Yannis Tsarouchis
(1910–1989)

Yannis Tsarouchis, installation view, Athens School of Fine Arts (ASFA)—Pireos Street (“Nikos Kessanlis” Exhibition Hall), documenta 14, photo: Yiannis Hadjiaslanis

Yannis Tsarouchis, installation view, Athens School of Fine Arts (ASFA)—Pireos Street (“Nikos Kessanlis” Exhibition Hall), documenta 14, photo: Yiannis Hadjiaslanis

Yannis Tsarouchis, Collection Yannis Tsarouchis Foundation, installation view, Museum für Sepulkralkultur, Kassel, documenta 14, photo: Liz Eve

Yannis Tsarouchis, Zeimbekiko dance works, Collection Yannis Tsarouchis Foundation, installation view, Museum für Sepulkralkultur, Kassel, documenta 14, photo: Liz Eve

Zeibekiko is a popular solo dance with a free choreographic structure that originated in Greek urban centers in the late nineteenth century. It was created by Zeibekoi communities, a minority group of Thracian-Phrygian descent with roots in Aidinion, Prousa, Smyrni (today’s Izmir), and other areas that had converted to Islam. Yannis Tsarouchis’s scenes of soldiers and sailors dancing Zeibekiko often take place on a black-and-white ceramic floor, resembling those of popular taverns and inspiring an atmosphere of domesticity characteristic of suburban life. These scenes, taking place outside of the studio, are interested in an idea of realism as well as attempt to alter our gaze onto the nude body. The bodies shown in Tsarouchis’s works evoke his continuous search for “sacredness” and are influenced by his later research into the chromatic scales produced by Buddhist painters and in Central Asian frescos. The symbol of the halo, on the other hand, is derived from Hellenistic, Buddhist, and Christian iconography. These paintings where mostly created from memory while Tsarouchis was in Villeneuve-les-Sablons, in the suburbs of Paris, physically distancing himself from his “Greekness” in order to reinvent it.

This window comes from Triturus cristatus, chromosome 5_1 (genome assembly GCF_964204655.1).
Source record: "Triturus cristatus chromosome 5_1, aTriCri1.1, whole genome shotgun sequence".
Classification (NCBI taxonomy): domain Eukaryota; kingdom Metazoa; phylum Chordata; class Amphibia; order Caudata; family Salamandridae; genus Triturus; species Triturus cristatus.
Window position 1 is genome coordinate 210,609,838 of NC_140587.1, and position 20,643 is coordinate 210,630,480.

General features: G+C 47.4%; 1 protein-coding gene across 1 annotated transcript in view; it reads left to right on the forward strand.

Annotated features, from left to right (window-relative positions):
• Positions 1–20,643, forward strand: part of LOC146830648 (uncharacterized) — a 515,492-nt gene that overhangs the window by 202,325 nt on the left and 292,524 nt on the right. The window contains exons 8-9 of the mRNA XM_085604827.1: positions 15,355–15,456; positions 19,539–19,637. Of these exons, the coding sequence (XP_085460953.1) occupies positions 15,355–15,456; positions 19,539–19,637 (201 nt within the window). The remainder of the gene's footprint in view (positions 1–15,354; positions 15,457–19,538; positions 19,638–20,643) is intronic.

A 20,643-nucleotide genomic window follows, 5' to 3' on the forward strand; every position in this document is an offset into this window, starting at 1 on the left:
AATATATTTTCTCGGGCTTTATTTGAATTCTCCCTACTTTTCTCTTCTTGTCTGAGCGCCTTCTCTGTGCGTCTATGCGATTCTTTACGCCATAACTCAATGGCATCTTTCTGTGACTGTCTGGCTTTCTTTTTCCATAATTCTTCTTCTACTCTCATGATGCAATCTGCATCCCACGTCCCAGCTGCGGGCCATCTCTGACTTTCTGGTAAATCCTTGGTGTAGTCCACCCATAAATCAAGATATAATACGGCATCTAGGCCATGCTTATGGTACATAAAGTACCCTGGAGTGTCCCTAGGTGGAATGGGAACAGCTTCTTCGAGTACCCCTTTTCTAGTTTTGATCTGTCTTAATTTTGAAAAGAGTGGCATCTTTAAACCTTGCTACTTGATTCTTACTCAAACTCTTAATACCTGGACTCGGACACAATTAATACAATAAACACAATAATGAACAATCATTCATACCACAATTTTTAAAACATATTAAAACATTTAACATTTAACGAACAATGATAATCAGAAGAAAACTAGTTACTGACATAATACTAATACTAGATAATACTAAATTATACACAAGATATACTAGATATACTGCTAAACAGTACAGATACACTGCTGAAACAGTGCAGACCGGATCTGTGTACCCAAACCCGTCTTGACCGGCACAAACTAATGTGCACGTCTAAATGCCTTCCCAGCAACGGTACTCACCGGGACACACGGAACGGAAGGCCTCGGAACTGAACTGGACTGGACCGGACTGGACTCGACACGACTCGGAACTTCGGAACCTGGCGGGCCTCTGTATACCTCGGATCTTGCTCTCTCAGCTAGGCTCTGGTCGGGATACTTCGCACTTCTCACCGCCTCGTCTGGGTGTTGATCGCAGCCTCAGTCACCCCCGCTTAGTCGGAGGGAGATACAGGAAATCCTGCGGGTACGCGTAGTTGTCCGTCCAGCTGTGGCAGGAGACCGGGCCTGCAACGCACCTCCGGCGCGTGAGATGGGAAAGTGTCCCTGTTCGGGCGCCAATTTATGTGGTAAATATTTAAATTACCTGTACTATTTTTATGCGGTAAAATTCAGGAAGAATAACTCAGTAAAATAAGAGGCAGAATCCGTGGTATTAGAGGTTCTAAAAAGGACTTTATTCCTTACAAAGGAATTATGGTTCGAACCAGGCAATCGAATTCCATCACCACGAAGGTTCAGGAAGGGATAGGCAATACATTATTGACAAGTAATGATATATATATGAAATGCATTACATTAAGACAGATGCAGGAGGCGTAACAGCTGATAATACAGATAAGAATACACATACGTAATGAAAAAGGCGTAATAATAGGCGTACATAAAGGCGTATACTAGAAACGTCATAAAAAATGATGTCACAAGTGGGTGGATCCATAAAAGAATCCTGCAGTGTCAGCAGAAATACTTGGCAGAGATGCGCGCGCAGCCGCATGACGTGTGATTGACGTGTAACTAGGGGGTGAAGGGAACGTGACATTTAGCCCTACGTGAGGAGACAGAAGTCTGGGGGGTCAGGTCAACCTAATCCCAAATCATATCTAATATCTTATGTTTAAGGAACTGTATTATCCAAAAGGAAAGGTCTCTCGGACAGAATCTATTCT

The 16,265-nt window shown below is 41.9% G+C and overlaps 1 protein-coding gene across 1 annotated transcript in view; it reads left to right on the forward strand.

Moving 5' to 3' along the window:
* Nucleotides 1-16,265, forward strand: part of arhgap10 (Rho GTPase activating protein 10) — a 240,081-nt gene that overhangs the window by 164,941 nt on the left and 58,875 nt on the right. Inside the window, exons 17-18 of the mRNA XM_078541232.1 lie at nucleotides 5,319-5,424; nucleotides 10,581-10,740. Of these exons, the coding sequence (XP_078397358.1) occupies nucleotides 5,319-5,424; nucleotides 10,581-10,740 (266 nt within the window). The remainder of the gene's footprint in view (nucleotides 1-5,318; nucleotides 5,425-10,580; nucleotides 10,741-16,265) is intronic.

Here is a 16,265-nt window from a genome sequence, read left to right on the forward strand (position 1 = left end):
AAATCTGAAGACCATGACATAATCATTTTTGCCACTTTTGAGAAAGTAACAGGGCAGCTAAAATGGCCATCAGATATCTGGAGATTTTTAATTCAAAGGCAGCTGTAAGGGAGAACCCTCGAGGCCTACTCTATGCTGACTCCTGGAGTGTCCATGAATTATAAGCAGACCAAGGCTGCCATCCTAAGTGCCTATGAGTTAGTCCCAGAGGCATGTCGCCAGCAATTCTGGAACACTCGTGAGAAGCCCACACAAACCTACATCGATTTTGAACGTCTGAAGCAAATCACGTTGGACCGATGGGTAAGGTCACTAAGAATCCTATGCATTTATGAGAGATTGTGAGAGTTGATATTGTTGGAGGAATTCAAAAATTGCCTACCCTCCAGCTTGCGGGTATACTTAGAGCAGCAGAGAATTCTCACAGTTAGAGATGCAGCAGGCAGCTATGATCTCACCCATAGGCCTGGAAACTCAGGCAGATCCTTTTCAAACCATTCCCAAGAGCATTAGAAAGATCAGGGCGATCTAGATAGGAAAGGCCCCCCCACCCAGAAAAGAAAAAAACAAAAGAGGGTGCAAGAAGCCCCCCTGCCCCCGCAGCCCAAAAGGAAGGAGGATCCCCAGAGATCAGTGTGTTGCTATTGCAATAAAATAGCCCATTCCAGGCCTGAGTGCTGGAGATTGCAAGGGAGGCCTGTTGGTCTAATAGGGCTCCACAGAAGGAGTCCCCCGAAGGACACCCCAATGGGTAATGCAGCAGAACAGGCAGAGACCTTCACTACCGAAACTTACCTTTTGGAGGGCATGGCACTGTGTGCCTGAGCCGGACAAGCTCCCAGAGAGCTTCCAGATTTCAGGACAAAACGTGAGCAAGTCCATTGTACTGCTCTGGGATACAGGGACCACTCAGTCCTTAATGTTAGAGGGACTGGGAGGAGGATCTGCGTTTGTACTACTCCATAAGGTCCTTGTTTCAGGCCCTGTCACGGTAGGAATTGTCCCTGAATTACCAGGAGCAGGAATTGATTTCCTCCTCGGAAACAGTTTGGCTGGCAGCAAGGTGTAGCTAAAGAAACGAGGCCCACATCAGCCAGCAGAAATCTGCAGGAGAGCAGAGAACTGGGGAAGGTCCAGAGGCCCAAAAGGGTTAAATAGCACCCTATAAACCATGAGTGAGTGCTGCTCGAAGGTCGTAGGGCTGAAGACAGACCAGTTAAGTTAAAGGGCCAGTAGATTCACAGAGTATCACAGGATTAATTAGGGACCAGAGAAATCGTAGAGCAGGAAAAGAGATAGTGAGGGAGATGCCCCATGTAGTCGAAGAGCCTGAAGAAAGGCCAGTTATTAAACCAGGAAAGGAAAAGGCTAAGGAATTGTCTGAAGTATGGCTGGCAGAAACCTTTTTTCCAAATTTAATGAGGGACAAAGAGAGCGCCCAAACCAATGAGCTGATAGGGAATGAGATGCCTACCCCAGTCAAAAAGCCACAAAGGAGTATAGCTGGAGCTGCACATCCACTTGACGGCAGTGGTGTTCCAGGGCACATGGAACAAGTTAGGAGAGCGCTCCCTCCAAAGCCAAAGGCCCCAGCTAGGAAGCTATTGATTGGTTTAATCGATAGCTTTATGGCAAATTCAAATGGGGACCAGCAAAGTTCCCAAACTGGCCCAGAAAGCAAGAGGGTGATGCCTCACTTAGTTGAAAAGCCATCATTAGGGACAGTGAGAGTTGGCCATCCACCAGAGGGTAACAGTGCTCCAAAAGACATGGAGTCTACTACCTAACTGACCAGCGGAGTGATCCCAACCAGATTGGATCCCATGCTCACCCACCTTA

Posted in Public Exhibition